"The Brexit Effect: How leaving the EU hit the UK." Financial Times. [V-28:24]

SmallTown

Well-known member
I don't agree because I don't think you followed a rigorous enough process to arrive at your decision.

You had an opinion on the current state of the European Union as at 2016. How did you arrive at that, what sources did you use?
A big red bus with a slogan on the side!
 
Six and a half years on and the discussions still can't be had without descending into insults and mischaracterisations.

In all honesty I don't think we got what most people voted for. All the talk from the vote leave organisations was about leaving with a better deal, no talk of leaving the single market or customs union.

Most people voted leave because they couldn't articulate what they didn't like about their life or what was wrong with society. it didn't help that the Daily Mail and Sun etc would often villify immigrants and Europe and print lies about EU laws such as bendy bananas. Crappy bits of modern "art" (remember the straw or whatever that crap was at the cargo fleet roundabout) allegedly paid for from EU funds when high streets were crying out for proper investment.

An all remain could say was "remain or bad things will happen", yes they were right but it's not as convincing a strapline as "take back control" and all the over lies that the leave campaigns were trotting out. no tangible incentives other than the beatings wouldn't get any worse.

So here we are, things are demonstrably worse and getting more so. some happy coincidences for the con men responsible have been a series of unprecedented global events with Covid, War and the supply chain issues to cop some of the blame for the inevitable economic downturn. If Labour got in tomorrow and made plans to reverse some of this to stabilise things I believe there'd still be uproar and cries of "undemocratic" despite what has happened.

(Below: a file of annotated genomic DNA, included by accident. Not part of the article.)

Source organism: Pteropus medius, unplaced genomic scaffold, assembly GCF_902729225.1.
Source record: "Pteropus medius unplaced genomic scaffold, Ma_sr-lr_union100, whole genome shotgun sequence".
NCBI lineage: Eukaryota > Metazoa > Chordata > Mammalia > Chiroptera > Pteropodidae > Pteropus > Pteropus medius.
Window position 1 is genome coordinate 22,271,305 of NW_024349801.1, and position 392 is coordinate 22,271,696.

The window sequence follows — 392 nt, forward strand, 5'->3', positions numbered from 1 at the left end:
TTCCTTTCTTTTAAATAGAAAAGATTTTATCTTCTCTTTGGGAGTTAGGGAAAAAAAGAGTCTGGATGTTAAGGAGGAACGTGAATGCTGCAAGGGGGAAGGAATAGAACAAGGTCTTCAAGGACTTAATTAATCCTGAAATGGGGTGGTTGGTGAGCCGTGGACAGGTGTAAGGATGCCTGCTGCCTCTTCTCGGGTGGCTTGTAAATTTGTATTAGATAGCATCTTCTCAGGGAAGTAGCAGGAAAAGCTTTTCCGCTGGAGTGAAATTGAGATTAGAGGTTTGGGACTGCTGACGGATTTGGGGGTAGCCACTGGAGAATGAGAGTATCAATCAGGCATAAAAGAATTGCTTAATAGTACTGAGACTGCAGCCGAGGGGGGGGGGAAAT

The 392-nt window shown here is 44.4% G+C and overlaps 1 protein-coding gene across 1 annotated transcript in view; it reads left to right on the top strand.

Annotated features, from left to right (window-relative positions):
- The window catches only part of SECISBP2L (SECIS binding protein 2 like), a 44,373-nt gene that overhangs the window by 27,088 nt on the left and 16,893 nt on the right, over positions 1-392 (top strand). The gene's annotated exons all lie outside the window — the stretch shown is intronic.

For the record I voted leave, I was wrong to do so. My reasons, on reflection, were stupid and despite considering myself intelligent and somewhat anti-establishment I played into the hands of establishment bellends who cared only about making themselves richer and the poor poorer.
 

indeedido

Well-known member
I don't agree because I don't think you followed a rigorous enough process to arrive at your decision.

You had an opinion on the current state of the European Union as at 2016. How did you arrive at that, what sources did you use?
Your arrogance is an ongoing feature.
You have no idea what "process" I went through, or what "sources" I used.
You appear to believe that you can assess whether people have the right to hold a different opinion to yours and no doubt then whether they are well informed enough to have a voice/vote.

I have been against "ever closer union" for a long time. I support close economic cooperation, but am sceptical about broader integration and highly cynical about full political integration, especially of a much broader membership.
I understand that the UK had the most opt outs of any member state (Schengen, EMU, Fundamental Rights, FSJ and Social Charter). I understand we had the rebate and why and how it came about. I know we were not in the Banking Union.